Certain individuals with very high cholesterol can have what are called xanthelasmas. These yellow, raised plaques can appear in many places, but around the eyes is especially common. While generally they don’t indicate a serious problem, you might want your doctor to check them out, just to make sure.
Although wrinkles are inevitable, they also may be a sign of osteoporosis.
Is your furrowed brow and grooved mouth ratting out your bones? Surprising new research reveals an association between wrinkles and bone health in early-menopausal women.
The worse the wrinkling, the greater the risk of lower bone density. Most wrinkles are the result of aging, but excessive exposure to cigarette smoke or the sun can speed the process.
Cracked lips are common in cold, dry weather, but there can be other reasons for the painful condition. Deficiency of the B vitamins can cause cracked lips in the corners of the mouth, also known as angular cheilitis. Don’t panic, though. Angular cheilitis may indicate a wide variety of other health issues from allergy to infection, so it’s best to check with your doctor before jumping to conclusions.
Dark skin patches
A ring of dark skin at the back of the neck may look like it’s crying out for a good scrubbing. But in reality, it may be acanthosis nigricans, a condition in which the skin appears darker and thicker—even velvety—along body creases.
People with insulin resistance, diabetes, obesity or, in rare cases, cancer, can develop these dark patches. Although not a definitive sign of diabetes, “It makes you think twice and do more workup,” says Heather Jones, a nurse practitioner at Oregon Health & Science University, in Portland, and a member of the Dermatology Nurses Association board of directors.
Eek! What should you make of that glob of hair at the bottom of the shower? Pregnancy, stress, disease, medications, and changes in hormones all can contribute to hair loss.
Among women in particular, dry, thinning hair may be a sign of an underactive or overactive thyroid. A simple blood test can check whether the body is making normal amounts of thyroid hormone.
Some people are born with thin eyebrows. But if you start to notice your eyebrows are shrinking you may have a thyroid condition. Loss of hair from the outside edge of the eyebrow can be an early sign of hypothyroidism.
Hair where you don’t want it is embarrassing for sure, but it also can be a sign of more concerning health problems.
Polycystic ovary syndrome (PCOS), a common cause of increased hair growth in women of childbearing age, can cause infertility and infrequent, irregular, or absent periods. More than 70% of women with PCOS have hirsutism, or excess hair growth, typically appearing on the face, chest, stomach, back, hands, or feet.
While most people think they’d notice if the white of their eyes were turning yellow, this can sometimes be very subtle. Yellow eyes are often a sign of jaundice, which is a condition caused by liver problems. If the liver is sick, it can’t break down a yellow pigment made when blood cells are broken down. This starts to build up in the body and turns your eyes yellow.
Everyone experiences dry skin from time to time. Usually it’s a minor nuisance caused by wintry air or overly hot showers, but in some cases parched, brittle skin is a sign of dehydration or serious health problems. Hypothyroidism and diabetes can both leach moisture from the skin, for instance, as can nutrient deficiencies associated with a poor diet or eating disorders.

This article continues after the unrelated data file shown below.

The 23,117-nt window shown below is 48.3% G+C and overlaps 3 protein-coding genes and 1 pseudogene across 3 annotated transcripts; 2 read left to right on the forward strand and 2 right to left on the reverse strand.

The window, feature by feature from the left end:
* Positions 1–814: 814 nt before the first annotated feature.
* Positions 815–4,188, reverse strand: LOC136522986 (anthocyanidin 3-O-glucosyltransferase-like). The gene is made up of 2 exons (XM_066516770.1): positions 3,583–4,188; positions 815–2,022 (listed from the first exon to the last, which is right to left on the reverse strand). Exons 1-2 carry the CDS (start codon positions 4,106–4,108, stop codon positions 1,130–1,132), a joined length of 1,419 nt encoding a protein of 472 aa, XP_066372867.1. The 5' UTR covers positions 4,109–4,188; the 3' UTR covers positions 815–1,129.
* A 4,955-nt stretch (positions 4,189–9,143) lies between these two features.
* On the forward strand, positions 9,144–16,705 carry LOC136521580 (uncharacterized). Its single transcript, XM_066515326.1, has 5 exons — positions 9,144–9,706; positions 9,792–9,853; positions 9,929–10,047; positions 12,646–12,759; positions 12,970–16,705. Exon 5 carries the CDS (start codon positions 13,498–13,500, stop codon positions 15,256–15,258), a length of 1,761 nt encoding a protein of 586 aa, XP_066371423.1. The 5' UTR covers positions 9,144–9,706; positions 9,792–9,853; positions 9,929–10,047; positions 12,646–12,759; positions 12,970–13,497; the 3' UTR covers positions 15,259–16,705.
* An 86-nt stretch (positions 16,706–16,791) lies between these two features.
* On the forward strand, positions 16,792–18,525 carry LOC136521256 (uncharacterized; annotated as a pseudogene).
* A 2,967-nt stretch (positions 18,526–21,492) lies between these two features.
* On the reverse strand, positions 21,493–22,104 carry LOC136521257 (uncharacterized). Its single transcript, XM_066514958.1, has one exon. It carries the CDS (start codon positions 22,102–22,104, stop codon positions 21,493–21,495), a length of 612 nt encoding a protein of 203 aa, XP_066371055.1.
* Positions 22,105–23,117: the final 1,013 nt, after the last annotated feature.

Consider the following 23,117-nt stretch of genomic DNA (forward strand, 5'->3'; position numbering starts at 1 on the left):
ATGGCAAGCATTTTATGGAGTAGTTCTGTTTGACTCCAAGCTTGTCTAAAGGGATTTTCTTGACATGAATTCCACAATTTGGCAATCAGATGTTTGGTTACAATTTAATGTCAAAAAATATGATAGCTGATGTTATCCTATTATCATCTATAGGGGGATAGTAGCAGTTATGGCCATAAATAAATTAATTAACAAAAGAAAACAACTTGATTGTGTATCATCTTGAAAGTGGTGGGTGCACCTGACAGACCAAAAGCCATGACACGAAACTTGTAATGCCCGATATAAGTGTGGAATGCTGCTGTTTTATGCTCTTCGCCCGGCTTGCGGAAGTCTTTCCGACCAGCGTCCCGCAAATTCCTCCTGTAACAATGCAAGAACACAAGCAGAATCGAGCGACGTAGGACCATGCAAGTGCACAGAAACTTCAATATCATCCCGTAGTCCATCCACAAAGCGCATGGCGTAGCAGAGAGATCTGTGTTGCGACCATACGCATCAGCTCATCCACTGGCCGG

Atherosclerosis, the narrowing of arteries that leads to heart disease, can affect skin as well—especially on the feet, legs, and shins. If the tiny arteries that carry blood to the extremities become blocked, they can deprive the skin of oxygen, producing dry, shiny patches.
White Around the Iris
The iris is the colored part of your eye and normally the line between the white of the eye and the iris is sharp. It’s normal in older people for a white, hazy line to start to develop around the outside of this colorful ring. This is called arcus senilis. In younger people, though, it can indicate high cholesterol that may be concerning. If it shows up only on one side, it may signal a blood vessel issue.
A foul mouth
Bad teeth and gums aren’t just signs of poor oral hygiene. Your mouth could be saying nasty things about your heart and bones.
In 2010, Scottish researchers reporting in the British Medical Journal found that tooth brushing lowers the risk of heart disease. Compared with twice-a-day brushers, people who brushed less frequently had a 70% greater risk of heart disease or death from heart disease. Tooth loss also can signal osteoporosis. Missing teeth may mean jawbone density can no longer support a mouthful of pearly whites.
While there’s nothing inherently wrong with having a thick neck, those who have one are at higher risk for sleep apnea. Sleep apnea is a sleep disorder where the airway gets repeatedly blocked when you go to sleep, causing you to wake over and over at night to breathe. The condition is linked to a variety of health problems including high blood pressure. Look for loud snoring as another sign you might be a sufferer.
Shoes too snug? Many conditions, 9 can cause feet and ankles to balloon. Pregnancy, obesity, and certain medications may cause fluid retention in the lower extremities.
So can certain diseases. If you’re one of the 5 million Americans with heart failure, you may be retaining fluid because of your heart’s poor pumping action. Swelling in the legs, ankles, and feet is a classic symptom of this condition.